If you decide to take parental leave (maternity leave, paternity leave or adoption leave), you should remain a member of your workplace pension scheme, and you and/or your employer will continue to make contributions, unless you decide to stop contributing. If you do stop contributing, your employer will also stop their contributions and you will be treated as a having left the scheme.
If you’re a member of a defined benefit pension scheme, then any periods that you spend on paid parental leave are treated as pensionable service. This means that you will continue to accrue pension benefits, based on the level of your pensionable earnings before you started the parental leave. The contributions that you pay are, however, based on your actual earnings during your parental leave.
If you’re a member of a defined contribution pension scheme, you continue to pay contributions into the scheme while you’re on paid parental leave. Your employer’s contributions are based on your pensionable earnings before you started the parental leave, while your contributions are based on your actual earnings during the parental leave. If your employer matches your contributions, they must continue to match the same level of contributions that you were paying before the parental leave started.
If you decide to take a period of unpaid leave after your paid parental leave, you don’t need to continue contributing during the period of unpaid leave. Your employer may also cease contributing, unless your contract of employment states otherwise. When you return to work, you (and your employer) may be able to pay extra contributions, depending on the scheme’s rules.
Having children can significantly affect the gender pay gap and your final pension pot.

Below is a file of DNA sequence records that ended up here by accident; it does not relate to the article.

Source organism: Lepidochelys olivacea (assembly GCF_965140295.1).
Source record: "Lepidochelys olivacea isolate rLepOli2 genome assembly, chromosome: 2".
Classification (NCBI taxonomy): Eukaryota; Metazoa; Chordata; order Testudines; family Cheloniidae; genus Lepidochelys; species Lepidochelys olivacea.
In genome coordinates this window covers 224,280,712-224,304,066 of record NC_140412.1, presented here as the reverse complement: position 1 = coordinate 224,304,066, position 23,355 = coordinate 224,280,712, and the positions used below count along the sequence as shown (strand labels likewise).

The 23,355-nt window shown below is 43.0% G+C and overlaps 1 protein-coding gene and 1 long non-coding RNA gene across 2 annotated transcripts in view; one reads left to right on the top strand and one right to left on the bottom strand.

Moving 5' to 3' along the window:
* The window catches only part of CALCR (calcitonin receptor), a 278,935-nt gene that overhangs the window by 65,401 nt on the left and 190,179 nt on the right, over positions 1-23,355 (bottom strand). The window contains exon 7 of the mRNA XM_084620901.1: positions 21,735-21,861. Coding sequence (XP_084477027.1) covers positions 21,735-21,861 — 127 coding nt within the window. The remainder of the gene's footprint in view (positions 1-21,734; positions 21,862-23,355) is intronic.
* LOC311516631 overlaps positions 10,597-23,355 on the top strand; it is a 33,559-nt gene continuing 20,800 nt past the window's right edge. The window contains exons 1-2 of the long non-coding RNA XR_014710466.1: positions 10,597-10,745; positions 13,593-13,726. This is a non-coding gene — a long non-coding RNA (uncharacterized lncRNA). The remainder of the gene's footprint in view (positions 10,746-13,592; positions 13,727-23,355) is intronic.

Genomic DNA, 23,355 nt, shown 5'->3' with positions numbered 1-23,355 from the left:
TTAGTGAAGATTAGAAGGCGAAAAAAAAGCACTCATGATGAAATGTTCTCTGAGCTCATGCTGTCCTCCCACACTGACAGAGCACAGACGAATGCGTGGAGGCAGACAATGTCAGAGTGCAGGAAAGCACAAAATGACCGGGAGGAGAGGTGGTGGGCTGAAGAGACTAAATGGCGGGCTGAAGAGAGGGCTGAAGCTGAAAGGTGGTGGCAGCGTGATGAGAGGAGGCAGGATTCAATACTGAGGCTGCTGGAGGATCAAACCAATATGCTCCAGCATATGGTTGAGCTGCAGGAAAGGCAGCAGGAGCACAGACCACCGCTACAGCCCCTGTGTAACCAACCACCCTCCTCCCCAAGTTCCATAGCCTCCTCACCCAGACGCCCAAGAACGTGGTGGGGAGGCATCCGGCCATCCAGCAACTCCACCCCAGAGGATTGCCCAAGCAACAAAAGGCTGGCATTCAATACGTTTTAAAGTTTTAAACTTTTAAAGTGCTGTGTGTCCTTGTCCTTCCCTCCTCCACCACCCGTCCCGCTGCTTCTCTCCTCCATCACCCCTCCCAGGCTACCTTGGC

Data from The Chartered Insurance Institute shows that the average pension pot of a 65-year-old woman is £35,800, just one fifth the size of the average man’s pension at the same age.
Earlier in March, research from Now Pensions and the Pensions Policy Institute revealed that the average annual private pension income for men aged 65 and over is £8,620, compared to just £3,920 for their female counterparts.
While the 8.9 per cent gender pay gap is partially responsible for this disparity, national IFA LEBC stated that the ‘motherhood penalty’ is also to blame.
This is because 27% of new mothers take an extended career break to care for their children, compared with 2% of fathers.
If you decide to take a period of unpaid leave after your paid parental leave, your unpaid leave doesn’t count as pensionable service, but your service before and after the period of unpaid leave is treated as continuous service. When you return to work, you can pay additional contributions to cover the period of unpaid leave when you weren’t contributing. Your employer may also cease contributing, unless your contract of employment states otherwise.
The advice to working women it to remain in employer’s pension schemes during maternity leave, continue to pay into pensions during extended periods of leave and request to join employer schemes even if they earn a salary of less than £10,000.
You should also apply for child benefit, claiming marriage allowance and taking advantage of government childcare subsidies where possible.
Steps like these could be essential to bolstering mothers’ pensions while the disparity between their savings and those of fathers exists, which is especially important when you consider the fact that women tend to outlive men.
Some groups are taking action to try and reduce or eliminate the gap between men and women, with a number of financial services providers having agreed to lobby the government to make changes to auto-enrolment, pension freedoms and pension sharing rules in November 2019.
The group of insurers, professional bodies, guidance services and financial advisers released a manifesto that argued that, without intervention through gender pay gap reporting, it could take until the year 2100 for women to reach pension parity.